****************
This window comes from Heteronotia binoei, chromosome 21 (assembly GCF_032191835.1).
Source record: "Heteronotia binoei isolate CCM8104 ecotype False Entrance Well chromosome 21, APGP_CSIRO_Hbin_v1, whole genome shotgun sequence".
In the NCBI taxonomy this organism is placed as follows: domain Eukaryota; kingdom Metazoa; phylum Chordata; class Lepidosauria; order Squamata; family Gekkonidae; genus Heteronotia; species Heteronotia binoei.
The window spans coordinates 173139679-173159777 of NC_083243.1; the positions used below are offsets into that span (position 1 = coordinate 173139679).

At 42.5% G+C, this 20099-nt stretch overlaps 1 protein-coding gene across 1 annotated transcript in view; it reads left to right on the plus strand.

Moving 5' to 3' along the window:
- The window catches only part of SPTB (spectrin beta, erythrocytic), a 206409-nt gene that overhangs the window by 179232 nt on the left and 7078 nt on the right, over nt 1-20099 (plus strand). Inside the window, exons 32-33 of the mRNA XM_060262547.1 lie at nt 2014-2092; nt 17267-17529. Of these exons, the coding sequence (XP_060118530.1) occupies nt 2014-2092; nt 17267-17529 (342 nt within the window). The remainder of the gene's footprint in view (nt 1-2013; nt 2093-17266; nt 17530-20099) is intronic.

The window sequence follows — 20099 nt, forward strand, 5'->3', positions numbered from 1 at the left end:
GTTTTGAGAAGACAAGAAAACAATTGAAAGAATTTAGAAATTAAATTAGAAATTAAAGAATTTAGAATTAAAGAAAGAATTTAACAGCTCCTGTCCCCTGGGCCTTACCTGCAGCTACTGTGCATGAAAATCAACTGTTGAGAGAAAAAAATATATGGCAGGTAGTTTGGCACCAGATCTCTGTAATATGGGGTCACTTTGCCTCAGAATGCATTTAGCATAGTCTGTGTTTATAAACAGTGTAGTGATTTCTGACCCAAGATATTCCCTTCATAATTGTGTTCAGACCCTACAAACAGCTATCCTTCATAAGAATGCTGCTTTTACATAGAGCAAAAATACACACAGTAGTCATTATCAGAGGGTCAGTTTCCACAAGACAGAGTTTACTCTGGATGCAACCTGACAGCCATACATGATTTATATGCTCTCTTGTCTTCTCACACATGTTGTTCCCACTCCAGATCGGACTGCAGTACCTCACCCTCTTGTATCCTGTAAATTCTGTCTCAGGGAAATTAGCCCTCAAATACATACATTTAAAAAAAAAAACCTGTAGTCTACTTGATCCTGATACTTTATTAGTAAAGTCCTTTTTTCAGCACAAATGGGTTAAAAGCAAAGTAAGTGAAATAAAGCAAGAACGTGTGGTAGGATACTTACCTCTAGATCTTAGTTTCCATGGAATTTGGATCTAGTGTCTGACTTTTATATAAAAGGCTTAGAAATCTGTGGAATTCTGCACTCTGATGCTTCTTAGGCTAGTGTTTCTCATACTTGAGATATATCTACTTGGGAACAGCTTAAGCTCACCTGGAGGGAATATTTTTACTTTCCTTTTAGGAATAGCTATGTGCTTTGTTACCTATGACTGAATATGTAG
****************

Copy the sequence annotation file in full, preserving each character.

This window comes from Heteronotia binoei, chromosome 21 (assembly GCF_032191835.1).
Source record: "Heteronotia binoei isolate CCM8104 ecotype False Entrance Well chromosome 21, APGP_CSIRO_Hbin_v1, whole genome shotgun sequence".
In the NCBI taxonomy this organism is placed as follows: domain Eukaryota; kingdom Metazoa; phylum Chordata; class Lepidosauria; order Squamata; family Gekkonidae; genus Heteronotia; species Heteronotia binoei.
The window spans coordinates 173139679-173159777 of NC_083243.1; the positions used below are offsets into that span (position 1 = coordinate 173139679).

At 42.5% G+C, this 20099-nt stretch overlaps 1 protein-coding gene across 1 annotated transcript in view; it reads left to right on the plus strand.

Moving 5' to 3' along the window:
- The window catches only part of SPTB (spectrin beta, erythrocytic), a 206409-nt gene that overhangs the window by 179232 nt on the left and 7078 nt on the right, over nt 1-20099 (plus strand). Inside the window, exons 32-33 of the mRNA XM_060262547.1 lie at nt 2014-2092; nt 17267-17529. Of these exons, the coding sequence (XP_060118530.1) occupies nt 2014-2092; nt 17267-17529 (342 nt within the window). The remainder of the gene's footprint in view (nt 1-2013; nt 2093-17266; nt 17530-20099) is intronic.

The window sequence follows — 20099 nt, forward strand, 5'->3', positions numbered from 1 at the left end:
GTTTTGAGAAGACAAGAAAACAATTGAAAGAATTTAGAAATTAAATTAGAAATTAAAGAATTTAGAATTAAAGAAAGAATTTAACAGCTCCTGTCCCCTGGGCCTTACCTGCAGCTACTGTGCATGAAAATCAACTGTTGAGAGAAAAAAATATATGGCAGGTAGTTTGGCACCAGATCTCTGTAATATGGGGTCACTTTGCCTCAGAATGCATTTAGCATAGTCTGTGTTTATAAACAGTGTAGTGATTTCTGACCCAAGATATTCCCTTCATAATTGTGTTCAGACCCTACAAACAGCTATCCTTCATAAGAATGCTGCTTTTACATAGAGCAAAAATACACACAGTAGTCATTATCAGAGGGTCAGTTTCCACAAGACAGAGTTTACTCTGGATGCAACCTGACAGCCATACATGATTTATATGCTCTCTTGTCTTCTCACACATGTTGTTCCCACTCCAGATCGGACTGCAGTACCTCACCCTCTTGTATCCTGTAAATTCTGTCTCAGGGAAATTAGCCCTCAAATACATACATTTAAAAAAAAAAACCTGTAGTCTACTTGATCCTGATACTTTATTAGTAAAGTCCTTTTTTCAGCACAAATGGGTTAAAAGCAAAGTAAGTGAAATAAAGCAAGAACGTGTGGTAGGATACTTACCTCTAGATCTTAGTTTCCATGGAATTTGGATCTAGTGTCTGACTTTTATATAAAAGGCTTAGAAATCTGTGGAATTCTGCACTCTGATGCTTCTTAGGCTAGTGTTTCTCATACTTGAGATATATCTACTTGGGAACAGCTTAAGCTCACCTGGAGGGAATATTTTTACTTTCCTTTTAGGAATAGCTATGTGCTTTGTTACCTATGACTGAATATGTAG